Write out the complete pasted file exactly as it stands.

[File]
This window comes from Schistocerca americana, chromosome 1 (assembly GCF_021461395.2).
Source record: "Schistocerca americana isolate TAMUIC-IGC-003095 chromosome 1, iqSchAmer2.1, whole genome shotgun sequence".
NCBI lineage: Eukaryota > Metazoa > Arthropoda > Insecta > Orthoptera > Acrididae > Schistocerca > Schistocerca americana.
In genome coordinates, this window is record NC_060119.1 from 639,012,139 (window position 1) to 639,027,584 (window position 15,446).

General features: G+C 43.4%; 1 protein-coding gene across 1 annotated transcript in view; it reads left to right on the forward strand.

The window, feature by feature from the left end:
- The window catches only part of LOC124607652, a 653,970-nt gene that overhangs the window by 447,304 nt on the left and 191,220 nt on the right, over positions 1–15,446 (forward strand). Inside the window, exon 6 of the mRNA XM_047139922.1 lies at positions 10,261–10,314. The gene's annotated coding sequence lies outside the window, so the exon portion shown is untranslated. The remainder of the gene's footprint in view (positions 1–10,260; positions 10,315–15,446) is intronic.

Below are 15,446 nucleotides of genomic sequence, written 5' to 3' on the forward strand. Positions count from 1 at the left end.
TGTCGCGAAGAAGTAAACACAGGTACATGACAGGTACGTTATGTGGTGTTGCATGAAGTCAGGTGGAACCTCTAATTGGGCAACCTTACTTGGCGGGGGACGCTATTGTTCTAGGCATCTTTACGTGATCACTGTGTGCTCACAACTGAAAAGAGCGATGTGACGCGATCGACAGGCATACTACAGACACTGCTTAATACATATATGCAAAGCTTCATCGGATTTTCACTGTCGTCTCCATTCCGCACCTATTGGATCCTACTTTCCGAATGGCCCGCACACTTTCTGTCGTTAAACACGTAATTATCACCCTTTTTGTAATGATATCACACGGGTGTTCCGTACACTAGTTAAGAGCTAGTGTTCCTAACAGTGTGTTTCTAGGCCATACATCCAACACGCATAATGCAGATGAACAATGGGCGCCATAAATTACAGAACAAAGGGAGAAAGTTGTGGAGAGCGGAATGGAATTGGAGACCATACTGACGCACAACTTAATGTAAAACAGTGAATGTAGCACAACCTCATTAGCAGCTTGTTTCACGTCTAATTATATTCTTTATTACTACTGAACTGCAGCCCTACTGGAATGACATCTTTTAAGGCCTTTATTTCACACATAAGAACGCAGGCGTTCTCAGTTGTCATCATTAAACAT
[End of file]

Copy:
This window comes from Schistocerca americana, chromosome 1 (assembly GCF_021461395.2).
Source record: "Schistocerca americana isolate TAMUIC-IGC-003095 chromosome 1, iqSchAmer2.1, whole genome shotgun sequence".
NCBI lineage: Eukaryota > Metazoa > Arthropoda > Insecta > Orthoptera > Acrididae > Schistocerca > Schistocerca americana.
In genome coordinates, this window is record NC_060119.1 from 639,012,139 (window position 1) to 639,027,584 (window position 15,446).

General features: G+C 43.4%; 1 protein-coding gene across 1 annotated transcript in view; it reads left to right on the forward strand.

The window, feature by feature from the left end:
- The window catches only part of LOC124607652, a 653,970-nt gene that overhangs the window by 447,304 nt on the left and 191,220 nt on the right, over positions 1–15,446 (forward strand). Inside the window, exon 6 of the mRNA XM_047139922.1 lies at positions 10,261–10,314. The gene's annotated coding sequence lies outside the window, so the exon portion shown is untranslated. The remainder of the gene's footprint in view (positions 1–10,260; positions 10,315–15,446) is intronic.

Below are 15,446 nucleotides of genomic sequence, written 5' to 3' on the forward strand. Positions count from 1 at the left end.
TGTCGCGAAGAAGTAAACACAGGTACATGACAGGTACGTTATGTGGTGTTGCATGAAGTCAGGTGGAACCTCTAATTGGGCAACCTTACTTGGCGGGGGACGCTATTGTTCTAGGCATCTTTACGTGATCACTGTGTGCTCACAACTGAAAAGAGCGATGTGACGCGATCGACAGGCATACTACAGACACTGCTTAATACATATATGCAAAGCTTCATCGGATTTTCACTGTCGTCTCCATTCCGCACCTATTGGATCCTACTTTCCGAATGGCCCGCACACTTTCTGTCGTTAAACACGTAATTATCACCCTTTTTGTAATGATATCACACGGGTGTTCCGTACACTAGTTAAGAGCTAGTGTTCCTAACAGTGTGTTTCTAGGCCATACATCCAACACGCATAATGCAGATGAACAATGGGCGCCATAAATTACAGAACAAAGGGAGAAAGTTGTGGAGAGCGGAATGGAATTGGAGACCATACTGACGCACAACTTAATGTAAAACAGTGAATGTAGCACAACCTCATTAGCAGCTTGTTTCACGTCTAATTATATTCTTTATTACTACTGAACTGCAGCCCTACTGGAATGACATCTTTTAAGGCCTTTATTTCACACATAAGAACGCAGGCGTTCTCAGTTGTCATCATTAAACAT